Dancehall days

When it comes to dancehall, there aren’t many sound systems that warrant as much respect as Stone Love. SL has, in fact, ruled the worldwide dancehall scene for the last 30 years; they’ve shaped dancehall culture, set DJ trends, and can control a reggae crowd like nobody else. So when local promoters manage to book DJs from the Stone Love sound system, people on both sides of the Detroit River come out and show much love.

This time, Stone Love selector G-Fuss is hitting Windsor (for the Easter Extravaganza) and laying down a heavy dose of old-school roots music and new-school dancehall. And G-Fuss mixes the old with the new because, he says, in the new millennium selectors must cater to lovers of every style.

"I have to create good vibes no matter who comes out to hear the music," G-Fuss says via phone from Jamaica. "Sometimes me just want to play Dennis Brown, Yellowman and Jacob ‘Killer’ Miller, but not everyone wants to hear that. You have to play the I-Wayne and Bascom X for da youths."

G-Fuss has been a member of Stone Love for the last 14 years. After years of world touring, G-Fuss knows the Stone Love name can draw large crowds pretty much anywhere.

"You have people that just love Stone Love no matter what," G-Fuss says. "No matter where we go there are people who have known us from Day 1. And there are people who have never experienced a Stone Love show also, so me always have to nice it up for everyone. …"

Stone Love’s assent to dancehall regality wasn’t an easy road. Its founding father, Winston "Wee Pow" Powell started the outfit in 1972 at a time when such sound systems as King Tubby’s Hi-Fi ruled the scene. But Stone Love eventually become the most sought after crew anywhere — regularly playing shows in London, Canada, and Kingston on the same night.

That’s right, playing three major international cities on the same night. See, with eight topnotch DJs, the crew is deep enough that each selector can represent Stone Love at packed venues around the world, simultaneously. A downside to this, G-Fuss says, is not seeing his crewmates regularly. The upside is SL members have become reggae ambassadors.

G-Fuss is looking forward to the Windsor show and says the reggae crowds there bring "good vibes" to the dancehall. They have an understanding of the culture.

"That’s nice because me don’t have to cater to the hip-hop crowd," G-Fuss says. "We always have good shows in Windsor."

Toronto-based sound system Soul 2 Soul will be supporting Stone Love. Its main selector, Grandmaster Rosa, has been spinning reggae music for 40 years, getting his start in 1965. Soul 2 Soul and Stone Love have been rocking parties in Toronto since 1987.

"Soul 2 Soul and Stone Love is the best combination because we know each other so well," Rosa says. "Everywhere we play, it’s always a very good vibe."

Meanwhile, back in the jungle

Back in Detroit, DJ Killa from Strictly Roots is throwing a jam on the very next night. What you should know is Killa is a rudebwoy all the way; when he mans turntables the reggae that pumps through the speakers ain’t for the faint-hearted. Yet there are dancehall fans in the Motor City still not familiar with Killa’s, uh, killer rep. Dude keeps a low-profile and plays as many shows in Jamaica and other cities as does he in Detroit.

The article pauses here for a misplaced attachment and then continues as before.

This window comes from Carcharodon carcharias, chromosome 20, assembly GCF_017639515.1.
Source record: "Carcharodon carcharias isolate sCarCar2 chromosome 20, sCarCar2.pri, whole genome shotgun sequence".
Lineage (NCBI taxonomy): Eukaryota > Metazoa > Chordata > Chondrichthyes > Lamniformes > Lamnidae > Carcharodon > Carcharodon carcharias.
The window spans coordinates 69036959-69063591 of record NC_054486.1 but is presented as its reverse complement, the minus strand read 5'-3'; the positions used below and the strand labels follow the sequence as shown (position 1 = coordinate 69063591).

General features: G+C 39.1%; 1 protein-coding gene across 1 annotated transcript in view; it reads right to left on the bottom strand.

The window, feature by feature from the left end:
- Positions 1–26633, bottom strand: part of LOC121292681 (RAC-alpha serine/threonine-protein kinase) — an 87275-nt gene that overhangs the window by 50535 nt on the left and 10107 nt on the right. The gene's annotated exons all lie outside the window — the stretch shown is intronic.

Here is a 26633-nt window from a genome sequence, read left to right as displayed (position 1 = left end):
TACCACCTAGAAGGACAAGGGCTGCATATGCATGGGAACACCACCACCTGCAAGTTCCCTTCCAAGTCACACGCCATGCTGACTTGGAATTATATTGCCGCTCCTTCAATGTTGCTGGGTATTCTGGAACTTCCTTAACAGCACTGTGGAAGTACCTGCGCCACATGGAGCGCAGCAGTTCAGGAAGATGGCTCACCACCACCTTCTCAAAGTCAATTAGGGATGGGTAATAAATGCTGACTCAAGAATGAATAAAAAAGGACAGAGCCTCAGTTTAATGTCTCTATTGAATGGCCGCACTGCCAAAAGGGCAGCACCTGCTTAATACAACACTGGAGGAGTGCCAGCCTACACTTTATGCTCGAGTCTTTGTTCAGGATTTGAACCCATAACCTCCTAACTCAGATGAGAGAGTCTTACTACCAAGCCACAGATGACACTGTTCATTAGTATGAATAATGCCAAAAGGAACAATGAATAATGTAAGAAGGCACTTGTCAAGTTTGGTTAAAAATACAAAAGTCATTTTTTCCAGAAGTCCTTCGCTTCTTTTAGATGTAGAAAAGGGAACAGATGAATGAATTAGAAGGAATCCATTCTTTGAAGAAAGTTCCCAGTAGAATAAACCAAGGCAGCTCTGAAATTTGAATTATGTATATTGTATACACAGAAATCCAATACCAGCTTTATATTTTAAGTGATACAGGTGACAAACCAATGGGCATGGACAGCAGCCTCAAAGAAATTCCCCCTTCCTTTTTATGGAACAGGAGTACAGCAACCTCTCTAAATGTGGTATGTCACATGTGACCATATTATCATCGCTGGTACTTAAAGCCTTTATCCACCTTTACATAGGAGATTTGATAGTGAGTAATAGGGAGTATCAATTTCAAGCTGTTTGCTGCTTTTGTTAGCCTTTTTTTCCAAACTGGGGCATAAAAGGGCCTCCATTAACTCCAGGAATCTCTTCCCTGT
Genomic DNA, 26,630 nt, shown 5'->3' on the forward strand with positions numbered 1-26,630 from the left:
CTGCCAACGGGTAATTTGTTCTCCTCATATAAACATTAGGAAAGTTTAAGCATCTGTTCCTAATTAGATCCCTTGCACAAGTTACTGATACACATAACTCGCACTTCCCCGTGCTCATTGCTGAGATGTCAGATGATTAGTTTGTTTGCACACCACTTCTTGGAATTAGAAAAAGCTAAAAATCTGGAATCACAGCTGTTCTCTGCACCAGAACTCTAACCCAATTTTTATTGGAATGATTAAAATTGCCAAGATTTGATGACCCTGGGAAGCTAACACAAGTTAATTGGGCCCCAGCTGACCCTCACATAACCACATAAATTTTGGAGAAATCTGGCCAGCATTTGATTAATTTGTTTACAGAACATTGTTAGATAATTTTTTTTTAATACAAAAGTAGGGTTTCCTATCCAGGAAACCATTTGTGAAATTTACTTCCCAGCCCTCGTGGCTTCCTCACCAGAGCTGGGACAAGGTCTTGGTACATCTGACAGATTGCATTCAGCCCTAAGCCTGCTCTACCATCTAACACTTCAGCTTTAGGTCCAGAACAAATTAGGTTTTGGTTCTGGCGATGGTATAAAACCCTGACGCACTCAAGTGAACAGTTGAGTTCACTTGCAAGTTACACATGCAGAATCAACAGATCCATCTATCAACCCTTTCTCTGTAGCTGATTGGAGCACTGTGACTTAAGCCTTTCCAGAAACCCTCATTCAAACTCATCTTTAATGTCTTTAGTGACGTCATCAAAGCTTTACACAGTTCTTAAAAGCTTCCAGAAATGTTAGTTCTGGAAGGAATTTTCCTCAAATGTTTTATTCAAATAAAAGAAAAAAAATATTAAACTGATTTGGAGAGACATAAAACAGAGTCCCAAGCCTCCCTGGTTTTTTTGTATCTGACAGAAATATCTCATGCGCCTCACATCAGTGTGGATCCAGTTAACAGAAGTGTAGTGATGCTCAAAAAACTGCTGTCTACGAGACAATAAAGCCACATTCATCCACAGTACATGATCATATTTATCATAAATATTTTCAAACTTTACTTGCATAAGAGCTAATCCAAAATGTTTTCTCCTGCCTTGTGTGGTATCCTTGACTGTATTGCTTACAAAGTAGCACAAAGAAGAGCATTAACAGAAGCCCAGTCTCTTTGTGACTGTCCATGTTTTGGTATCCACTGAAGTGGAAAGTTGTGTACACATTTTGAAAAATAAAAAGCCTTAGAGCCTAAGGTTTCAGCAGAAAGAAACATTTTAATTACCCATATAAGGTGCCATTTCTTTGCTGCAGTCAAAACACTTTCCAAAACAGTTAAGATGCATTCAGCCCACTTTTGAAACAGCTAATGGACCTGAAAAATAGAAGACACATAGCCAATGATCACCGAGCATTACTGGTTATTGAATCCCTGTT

And Killa’s bringing out some surefire talent, including John Lu of Toronto’s Bullet Proof sound system, on the decks. Lu’s never played a show in Detroit, but he’s got a busload of ladies coming from Toronto as well as a handful of dancers to keep the crowd jumping.

The night’s theme is "Badman Forward, Badman Pull Up," which is a new, up-to-the-moment dance raging in Jamaica. It’s inspired by a Jamaican pop group Ding Dong, whose song of the same name has been tearing up dance floors all over the Caribbean.

"Every time me put it on the turntable, the whole place catch a fire," Lu says. He’s on the phone from Toronto. "The crowds love that song. I don’t understand it meself, but it’s a big dance and once you play it, everybody want to dance to that song."

It should be noted here that Detroit’s most popular reggae dancer, George Strait, will be on hand showing off his signature moves.

As a treat, King Tubby’s nephew, Digital Tubby, will be spinning alongside Jamaican singer Derrick Irie, who will be toasting during the set. King Harmony is also performing.

"A whole heap of music gonna be broke off for the first time, at this show," Killa says. "It’s gonna be a wicked."


The Easter Extravaganza with Stone Love is Friday, April 14, at the Caribbean Centre, 2410 Central, Windsor, Ontario; 519-890-5544.

The "Badman Forward, Badman Pull Up" show is Saturday, April 14, at the WIAA Hall, 2015 E. 7mile, Detroit; 313-836-8686.

Jonathan Cunningham is a freelance writer. Send comments to [email protected]
Scroll to read more Local Music articles
Join the Metro Times Press Club

Local journalism is information. Information is power. And we believe everyone deserves access to accurate independent coverage of their community and state.
Help us keep this coverage going with a one-time donation or an ongoing membership pledge.


Join Detroit Metro Times Newsletters

Subscribe now to get the latest news delivered right to your inbox.